I met Tika during my first winter on the island, in 2008 at Honora Bay Rididng Stable. Although, I've never been a die-hard fan of Paints, he stole my heart in no time at all. He was curious, affectionate, a bit of a goof... and easily frightened or spooked. A year and a half later, I brought him home as a coming 7-year old.
We weren't an ideal match as partners. We both lacked confidence. His first response to anything remotely unfamiliar was sheer panic. My response to his panic was fear. But, we stuck it out together and I cannot imagine my life without him now.
Grrrumble. Darling Tika has decided that mom should not have a life outside of the homestead. Whenever I go away for a day/night he buggers out and forces my house/dog/cat/horse sitter to turn animal wrangler.
Admittedly, the fencing situation isn't perfect here (yet) but, he doesn't pull that crap when I'm home. Thankfully, Willie has no interest in off-road adventures ad stays put.
Good thing he's cute. And, doesn't fit on the bbq.
Tika - formerly known as Atlas - originally named Quanah
Funny story... this whole name changing bit.
When I brought Tika home, his name was Atlas. I didn't really like the name; I liked it even less once I looked into the etymology of the name. Commonly associated with the Greek God Atlas, or 'Bearer of the Heavens', it is also derived from meanings such as 'to endure, to suffer, to bear'.
What I really wanted for him was a name he could aspire to. Because of his Paint heritage, I was looking for a Native American name. I first looked only at Comanche and Apache names, as these were the first tribes documented to have worked with and bred the Paint horse. I did consider his original name Quanah - which is, in fact, Comanche, and means 'fragrant' or 'fragrance'. I was told that his name was a combination of his parents' names. Hm. Not quite what I was looking for.
What a difference a year 6 years make! My lovely, but flighty boy Tika is growing up, at last. I can't even begin to describe the differences in that beautiful horse. And, I cannot possibly put into words how hugely proud I am of him.
A couple of months ago, we attended a 'bomb proofing' clinic. Whew. If he had done half of what he did, I would have been happy. But, he completely blew me away. One needs to remember, that this was a horse who would jump at the slightest noise, BOLT on a trail ride because there was a bucket (musta been the horse eating kind) left by the side of the trail, a horse that would try to climb walls in a stall to escape, a horse that scared the living daylight out of me at times.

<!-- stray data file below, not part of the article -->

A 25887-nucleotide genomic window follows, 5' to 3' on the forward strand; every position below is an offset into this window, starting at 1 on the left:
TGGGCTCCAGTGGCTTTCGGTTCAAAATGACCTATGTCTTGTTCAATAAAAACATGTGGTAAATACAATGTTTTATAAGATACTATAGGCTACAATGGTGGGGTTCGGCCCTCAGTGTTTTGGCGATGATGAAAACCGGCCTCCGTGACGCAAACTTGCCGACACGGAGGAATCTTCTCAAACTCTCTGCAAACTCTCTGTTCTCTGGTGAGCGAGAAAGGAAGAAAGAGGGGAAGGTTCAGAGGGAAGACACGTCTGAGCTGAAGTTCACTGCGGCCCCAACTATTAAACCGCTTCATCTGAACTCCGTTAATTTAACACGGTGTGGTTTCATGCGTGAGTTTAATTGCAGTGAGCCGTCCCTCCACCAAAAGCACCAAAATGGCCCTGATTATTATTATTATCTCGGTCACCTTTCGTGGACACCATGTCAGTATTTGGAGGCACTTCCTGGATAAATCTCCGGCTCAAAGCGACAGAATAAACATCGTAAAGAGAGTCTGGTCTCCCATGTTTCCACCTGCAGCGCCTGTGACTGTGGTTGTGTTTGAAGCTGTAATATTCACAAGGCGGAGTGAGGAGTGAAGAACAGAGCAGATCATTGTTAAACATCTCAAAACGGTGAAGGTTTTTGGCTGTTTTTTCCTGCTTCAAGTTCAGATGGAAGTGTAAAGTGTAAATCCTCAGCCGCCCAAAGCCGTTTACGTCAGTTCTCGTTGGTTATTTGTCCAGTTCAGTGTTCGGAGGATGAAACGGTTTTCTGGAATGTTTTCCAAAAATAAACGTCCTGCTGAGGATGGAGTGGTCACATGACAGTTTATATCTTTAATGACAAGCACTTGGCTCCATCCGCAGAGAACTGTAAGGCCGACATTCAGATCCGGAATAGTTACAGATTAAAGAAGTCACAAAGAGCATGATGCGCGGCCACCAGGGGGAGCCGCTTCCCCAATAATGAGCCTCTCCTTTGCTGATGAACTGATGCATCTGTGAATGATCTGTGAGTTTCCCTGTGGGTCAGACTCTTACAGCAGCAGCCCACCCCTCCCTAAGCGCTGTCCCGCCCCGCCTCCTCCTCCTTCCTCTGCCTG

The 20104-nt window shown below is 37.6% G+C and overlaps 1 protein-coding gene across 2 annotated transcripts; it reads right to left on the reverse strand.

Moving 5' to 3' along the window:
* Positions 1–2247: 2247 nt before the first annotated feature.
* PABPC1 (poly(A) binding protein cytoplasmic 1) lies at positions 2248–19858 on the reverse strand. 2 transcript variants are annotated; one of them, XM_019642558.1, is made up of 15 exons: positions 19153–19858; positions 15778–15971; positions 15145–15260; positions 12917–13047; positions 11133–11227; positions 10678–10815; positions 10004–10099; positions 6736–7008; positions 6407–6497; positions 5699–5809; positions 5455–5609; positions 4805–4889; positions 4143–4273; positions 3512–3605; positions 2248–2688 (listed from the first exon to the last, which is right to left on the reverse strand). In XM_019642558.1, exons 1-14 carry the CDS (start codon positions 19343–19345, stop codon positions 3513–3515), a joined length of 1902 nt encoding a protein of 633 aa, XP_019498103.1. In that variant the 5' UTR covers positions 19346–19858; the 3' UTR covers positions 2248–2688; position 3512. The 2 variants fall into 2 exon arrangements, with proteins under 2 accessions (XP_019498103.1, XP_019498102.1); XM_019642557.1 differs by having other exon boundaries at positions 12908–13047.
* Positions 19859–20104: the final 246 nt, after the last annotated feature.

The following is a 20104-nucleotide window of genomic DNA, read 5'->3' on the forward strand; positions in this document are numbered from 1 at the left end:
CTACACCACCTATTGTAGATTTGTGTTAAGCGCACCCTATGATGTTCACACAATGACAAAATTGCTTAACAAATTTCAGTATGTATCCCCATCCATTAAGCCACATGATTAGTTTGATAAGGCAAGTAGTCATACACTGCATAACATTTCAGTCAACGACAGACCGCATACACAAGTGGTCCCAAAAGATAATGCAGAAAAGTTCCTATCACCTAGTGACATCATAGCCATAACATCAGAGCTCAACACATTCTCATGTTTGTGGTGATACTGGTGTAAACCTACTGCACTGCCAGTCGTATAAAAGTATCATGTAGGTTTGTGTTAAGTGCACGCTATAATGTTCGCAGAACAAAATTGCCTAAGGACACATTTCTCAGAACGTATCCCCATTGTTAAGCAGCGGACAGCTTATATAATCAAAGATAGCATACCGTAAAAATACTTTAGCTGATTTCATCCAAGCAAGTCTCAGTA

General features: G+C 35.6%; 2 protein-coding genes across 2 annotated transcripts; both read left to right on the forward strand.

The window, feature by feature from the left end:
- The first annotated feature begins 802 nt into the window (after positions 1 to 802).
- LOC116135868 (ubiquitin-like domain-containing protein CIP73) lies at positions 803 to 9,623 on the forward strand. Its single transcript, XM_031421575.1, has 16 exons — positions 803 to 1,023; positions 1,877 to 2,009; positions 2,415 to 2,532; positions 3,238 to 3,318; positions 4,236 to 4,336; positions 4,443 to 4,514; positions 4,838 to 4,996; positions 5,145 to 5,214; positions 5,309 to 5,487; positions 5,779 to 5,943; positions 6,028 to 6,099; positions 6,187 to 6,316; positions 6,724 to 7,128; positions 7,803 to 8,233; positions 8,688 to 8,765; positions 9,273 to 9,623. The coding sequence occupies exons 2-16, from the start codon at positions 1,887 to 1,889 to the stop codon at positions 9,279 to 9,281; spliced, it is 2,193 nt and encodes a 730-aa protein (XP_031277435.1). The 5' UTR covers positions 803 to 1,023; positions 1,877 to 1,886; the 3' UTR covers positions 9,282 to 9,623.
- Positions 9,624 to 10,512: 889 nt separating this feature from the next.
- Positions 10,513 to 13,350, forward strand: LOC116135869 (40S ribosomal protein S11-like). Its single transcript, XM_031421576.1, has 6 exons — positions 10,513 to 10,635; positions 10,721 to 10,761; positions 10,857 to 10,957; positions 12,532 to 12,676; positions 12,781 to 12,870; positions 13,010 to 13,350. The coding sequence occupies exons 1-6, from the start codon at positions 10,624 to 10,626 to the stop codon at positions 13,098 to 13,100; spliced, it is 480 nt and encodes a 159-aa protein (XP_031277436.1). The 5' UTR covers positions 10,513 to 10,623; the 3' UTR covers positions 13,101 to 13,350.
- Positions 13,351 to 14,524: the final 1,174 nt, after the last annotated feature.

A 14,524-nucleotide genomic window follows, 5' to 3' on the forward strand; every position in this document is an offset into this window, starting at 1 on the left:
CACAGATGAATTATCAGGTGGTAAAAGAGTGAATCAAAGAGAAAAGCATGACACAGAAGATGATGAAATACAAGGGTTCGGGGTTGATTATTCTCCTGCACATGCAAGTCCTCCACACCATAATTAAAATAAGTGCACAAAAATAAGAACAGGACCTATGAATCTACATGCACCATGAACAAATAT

At this clinic, he walked past, and then over balloons. He merely flinched when the horse in front of us popped one. He walked over tarps and mattresses. He walked through a pile of plastic bottles. He walked next to a person, first carrying an umbrella, then a Canadian flag. He then trusted me enough to carry first the umbella, then the flag from the saddle.
This post should probably go into Life with Horses... but, horsemanship saved my relationship with Tika. It quite possibly saved both our lives.
I don't even know where to begin. After the 'devil horse', I was scared. I still loved horse, yes. But, in all honesty... I was scared sh*tless. And, out of fear, out of a need for self preservation, I made mistake after mistake. It's all so clear now... what I once viewed as unpredictable behavior (of my horses) was in fact totally predictable.
It was April 2012. Exactly one week after our lovely mare Sophie had passed away. I was heart broken. I was angry with Tika. I suspected that he had had something to do with the events that occurred prior to her injuries. I was tempted to call off going to Barrie to participate in a clinic with Chris Irwin. But, in the end, I loaded up Tika and went anyways. The trip down was, although eventful in many ways, smooth as far as the horses were concerned.